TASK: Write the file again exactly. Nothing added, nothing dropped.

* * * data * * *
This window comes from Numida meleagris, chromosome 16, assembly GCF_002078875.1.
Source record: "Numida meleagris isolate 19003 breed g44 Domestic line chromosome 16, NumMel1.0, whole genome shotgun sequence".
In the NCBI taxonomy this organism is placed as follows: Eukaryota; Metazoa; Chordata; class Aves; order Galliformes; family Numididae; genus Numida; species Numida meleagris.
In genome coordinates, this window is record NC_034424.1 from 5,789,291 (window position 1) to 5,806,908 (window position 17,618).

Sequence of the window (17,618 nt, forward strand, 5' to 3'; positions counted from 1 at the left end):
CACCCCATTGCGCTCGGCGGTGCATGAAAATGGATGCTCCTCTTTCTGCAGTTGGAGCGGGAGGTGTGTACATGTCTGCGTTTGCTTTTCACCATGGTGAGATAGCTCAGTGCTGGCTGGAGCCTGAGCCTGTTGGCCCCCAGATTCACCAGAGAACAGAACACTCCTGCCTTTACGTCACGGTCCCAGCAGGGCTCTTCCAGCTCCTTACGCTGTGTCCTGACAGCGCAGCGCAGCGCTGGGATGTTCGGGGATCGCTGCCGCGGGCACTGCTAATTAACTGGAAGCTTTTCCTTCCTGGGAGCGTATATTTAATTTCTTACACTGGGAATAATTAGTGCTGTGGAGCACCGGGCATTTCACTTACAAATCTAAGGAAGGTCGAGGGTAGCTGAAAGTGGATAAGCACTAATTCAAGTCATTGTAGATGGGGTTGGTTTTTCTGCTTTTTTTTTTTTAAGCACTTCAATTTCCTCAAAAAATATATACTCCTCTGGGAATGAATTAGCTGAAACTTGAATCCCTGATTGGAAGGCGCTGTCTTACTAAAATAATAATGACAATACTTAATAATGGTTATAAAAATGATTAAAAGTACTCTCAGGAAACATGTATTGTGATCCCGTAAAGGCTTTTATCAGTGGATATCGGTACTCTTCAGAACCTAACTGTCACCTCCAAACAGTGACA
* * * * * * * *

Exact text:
This window comes from Numida meleagris, chromosome 16, assembly GCF_002078875.1.
Source record: "Numida meleagris isolate 19003 breed g44 Domestic line chromosome 16, NumMel1.0, whole genome shotgun sequence".
In the NCBI taxonomy this organism is placed as follows: Eukaryota; Metazoa; Chordata; class Aves; order Galliformes; family Numididae; genus Numida; species Numida meleagris.
In genome coordinates, this window is record NC_034424.1 from 5,789,291 (window position 1) to 5,806,908 (window position 17,618).

Sequence of the window (17,618 nt, forward strand, 5' to 3'; positions counted from 1 at the left end):
CACCCCATTGCGCTCGGCGGTGCATGAAAATGGATGCTCCTCTTTCTGCAGTTGGAGCGGGAGGTGTGTACATGTCTGCGTTTGCTTTTCACCATGGTGAGATAGCTCAGTGCTGGCTGGAGCCTGAGCCTGTTGGCCCCCAGATTCACCAGAGAACAGAACACTCCTGCCTTTACGTCACGGTCCCAGCAGGGCTCTTCCAGCTCCTTACGCTGTGTCCTGACAGCGCAGCGCAGCGCTGGGATGTTCGGGGATCGCTGCCGCGGGCACTGCTAATTAACTGGAAGCTTTTCCTTCCTGGGAGCGTATATTTAATTTCTTACACTGGGAATAATTAGTGCTGTGGAGCACCGGGCATTTCACTTACAAATCTAAGGAAGGTCGAGGGTAGCTGAAAGTGGATAAGCACTAATTCAAGTCATTGTAGATGGGGTTGGTTTTTCTGCTTTTTTTTTTTTAAGCACTTCAATTTCCTCAAAAAATATATACTCCTCTGGGAATGAATTAGCTGAAACTTGAATCCCTGATTGGAAGGCGCTGTCTTACTAAAATAATAATGACAATACTTAATAATGGTTATAAAAATGATTAAAAGTACTCTCAGGAAACATGTATTGTGATCCCGTAAAGGCTTTTATCAGTGGATATCGGTACTCTTCAGAACCTAACTGTCACCTCCAAACAGTGACA